We leave the hotel at 11:30am with a driver to Da Nang and take a 1:30pm flight to Ho Chi Minh City.
We arrive in Ho Chi Minh City (Saigon) and meet our driver to be taken to our hotel. Temperature kept rising as we left Hanoi toward the South for the last few days, but this was the first day we felt like we are in semi-tropical climate. It is hot & almost unbearably humid �C Fantastic!
After check-in at our hotel, we walk around the big market nearby, and have a dinner in an open street restaurant filled with local young people who seemed to enjoy beer and food after the day’s work.
Rain starts pouring down as we finish our dinner making the restaurant staff run around frantic to pull the awning over the tables, but it stops as we pay our bill and head back to our hotel.
Before going to bed, we had a foot/body massage at the hotel. The massage was $9 per person for 70 minutes.
12/27 (Thu) Ho Chi Minh City (Saigon)
We meet our guide, Randy at 8:30am, and start today’s tour.
We begin by visiting Cuchi tunnel which is a vast underground network built by Vietcong in the jungle during the war. It was amazing to see the ingenuity and determination of Vietcong fighters.
They really fought with everything they’ve got (or haven’t got). Our guide Randy thinks that U.S. had no chance of winning and that they are making the same mistake again in the Mid-East. Seeing this place, I thought he might have a point.
After lunch, we go back to Saigon and visit the crowded Chinese market and the famous post office designed by French architect Eiffel.
For dinner, we visit a restaurant Randy & hotel recommended. It was a very nice looking restaurant and we enjoyed the service & food. Problem was that we both had a stomach problem next morning.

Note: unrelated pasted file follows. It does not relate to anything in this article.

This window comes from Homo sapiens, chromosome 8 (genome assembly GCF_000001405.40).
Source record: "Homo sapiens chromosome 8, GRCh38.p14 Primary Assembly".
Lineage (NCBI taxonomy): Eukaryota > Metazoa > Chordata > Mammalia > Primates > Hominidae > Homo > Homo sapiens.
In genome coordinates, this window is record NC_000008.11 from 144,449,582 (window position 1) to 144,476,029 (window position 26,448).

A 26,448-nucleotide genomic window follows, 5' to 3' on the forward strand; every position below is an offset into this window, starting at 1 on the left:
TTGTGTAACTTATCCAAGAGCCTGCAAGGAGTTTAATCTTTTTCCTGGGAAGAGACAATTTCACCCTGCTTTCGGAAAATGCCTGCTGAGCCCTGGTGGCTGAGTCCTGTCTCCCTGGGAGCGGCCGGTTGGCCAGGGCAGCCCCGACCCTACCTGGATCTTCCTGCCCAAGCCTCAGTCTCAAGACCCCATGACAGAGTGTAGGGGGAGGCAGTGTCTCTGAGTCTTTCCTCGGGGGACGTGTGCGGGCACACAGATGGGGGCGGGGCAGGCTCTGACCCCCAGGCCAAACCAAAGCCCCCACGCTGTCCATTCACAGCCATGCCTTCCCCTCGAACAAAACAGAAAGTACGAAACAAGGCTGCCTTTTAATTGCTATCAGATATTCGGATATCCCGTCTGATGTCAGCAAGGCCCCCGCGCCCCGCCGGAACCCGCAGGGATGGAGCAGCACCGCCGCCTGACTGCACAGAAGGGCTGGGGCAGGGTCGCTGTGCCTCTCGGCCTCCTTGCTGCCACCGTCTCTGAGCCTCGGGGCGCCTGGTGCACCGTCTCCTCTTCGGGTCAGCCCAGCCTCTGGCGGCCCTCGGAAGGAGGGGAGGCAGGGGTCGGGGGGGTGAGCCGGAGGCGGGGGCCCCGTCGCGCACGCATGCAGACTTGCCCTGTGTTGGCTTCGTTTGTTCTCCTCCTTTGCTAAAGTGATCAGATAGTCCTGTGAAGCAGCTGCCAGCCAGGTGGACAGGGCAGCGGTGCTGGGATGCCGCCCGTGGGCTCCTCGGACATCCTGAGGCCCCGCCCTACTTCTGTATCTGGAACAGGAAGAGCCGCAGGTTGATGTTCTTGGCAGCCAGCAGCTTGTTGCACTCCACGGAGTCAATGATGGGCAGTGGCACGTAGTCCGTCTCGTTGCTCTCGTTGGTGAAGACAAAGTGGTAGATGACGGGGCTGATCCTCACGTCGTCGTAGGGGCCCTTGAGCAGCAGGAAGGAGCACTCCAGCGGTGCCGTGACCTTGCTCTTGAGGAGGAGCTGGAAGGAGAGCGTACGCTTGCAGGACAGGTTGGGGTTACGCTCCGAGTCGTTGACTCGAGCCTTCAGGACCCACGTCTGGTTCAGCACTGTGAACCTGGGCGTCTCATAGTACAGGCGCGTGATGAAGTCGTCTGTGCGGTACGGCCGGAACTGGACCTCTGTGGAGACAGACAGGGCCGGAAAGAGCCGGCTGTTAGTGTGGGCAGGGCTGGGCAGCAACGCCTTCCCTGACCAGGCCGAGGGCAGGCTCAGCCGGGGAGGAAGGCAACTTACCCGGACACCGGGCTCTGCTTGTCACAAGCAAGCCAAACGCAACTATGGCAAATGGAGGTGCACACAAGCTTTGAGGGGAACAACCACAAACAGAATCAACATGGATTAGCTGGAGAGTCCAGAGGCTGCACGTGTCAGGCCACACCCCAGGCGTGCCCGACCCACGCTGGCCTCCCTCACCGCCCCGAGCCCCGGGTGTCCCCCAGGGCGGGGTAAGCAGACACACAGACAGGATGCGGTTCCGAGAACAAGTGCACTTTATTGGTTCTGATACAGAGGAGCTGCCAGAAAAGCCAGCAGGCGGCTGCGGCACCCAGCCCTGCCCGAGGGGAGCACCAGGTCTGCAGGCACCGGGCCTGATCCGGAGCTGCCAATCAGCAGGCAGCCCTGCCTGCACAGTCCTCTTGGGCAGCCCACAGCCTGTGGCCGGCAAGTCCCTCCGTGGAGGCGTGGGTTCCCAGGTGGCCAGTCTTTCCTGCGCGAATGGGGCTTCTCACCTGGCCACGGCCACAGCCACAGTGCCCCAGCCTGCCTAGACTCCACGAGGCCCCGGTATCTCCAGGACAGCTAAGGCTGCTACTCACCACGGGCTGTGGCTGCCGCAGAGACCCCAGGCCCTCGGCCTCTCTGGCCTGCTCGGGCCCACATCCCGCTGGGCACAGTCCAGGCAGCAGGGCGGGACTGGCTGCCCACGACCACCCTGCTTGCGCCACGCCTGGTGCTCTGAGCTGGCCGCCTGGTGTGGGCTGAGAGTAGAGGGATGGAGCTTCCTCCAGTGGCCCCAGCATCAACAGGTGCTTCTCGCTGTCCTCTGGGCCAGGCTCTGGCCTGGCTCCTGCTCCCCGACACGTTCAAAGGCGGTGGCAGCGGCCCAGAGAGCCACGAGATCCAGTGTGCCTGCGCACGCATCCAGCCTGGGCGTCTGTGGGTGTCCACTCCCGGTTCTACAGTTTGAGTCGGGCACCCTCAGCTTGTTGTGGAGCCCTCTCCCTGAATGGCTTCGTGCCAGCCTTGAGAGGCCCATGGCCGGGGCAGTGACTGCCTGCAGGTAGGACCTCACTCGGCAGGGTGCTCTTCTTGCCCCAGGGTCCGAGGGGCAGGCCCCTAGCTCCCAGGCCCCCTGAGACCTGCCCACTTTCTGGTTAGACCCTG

After the dinner, I walked to the city square where they had a holiday celebration concert.
Area was packed with mostly young families and some foreign tourists. Judging from the very excited reaction of the audience, I assumed that there were some famous talents on the enormous stage.
I enjoyed the singing & dancing of Vietnam Pop show for about 20 minutes and returned to hotel.
12/28 (Fri) Ho Chi Minh City / Mekong Delta / Cantho
We left hotel at 7:30am to avoid morning traffic to Mekong Delta region where our guide Randy was born.
Randy is a very passionate man with full of self-assurance and opinions.
He has a major issue with the current communist government and the direction this country is taking, and he was going to share all of his grumbles with us. It is good to know the true feelings and characters of the local people where we visit, but I didn’t want to listen to a lengthy complaints from a tour guide in our sightseeing. We were going to ask him to come along for dinner tonight but after listening to one of his longer loud speeches, we decided to have dinner by ourselves.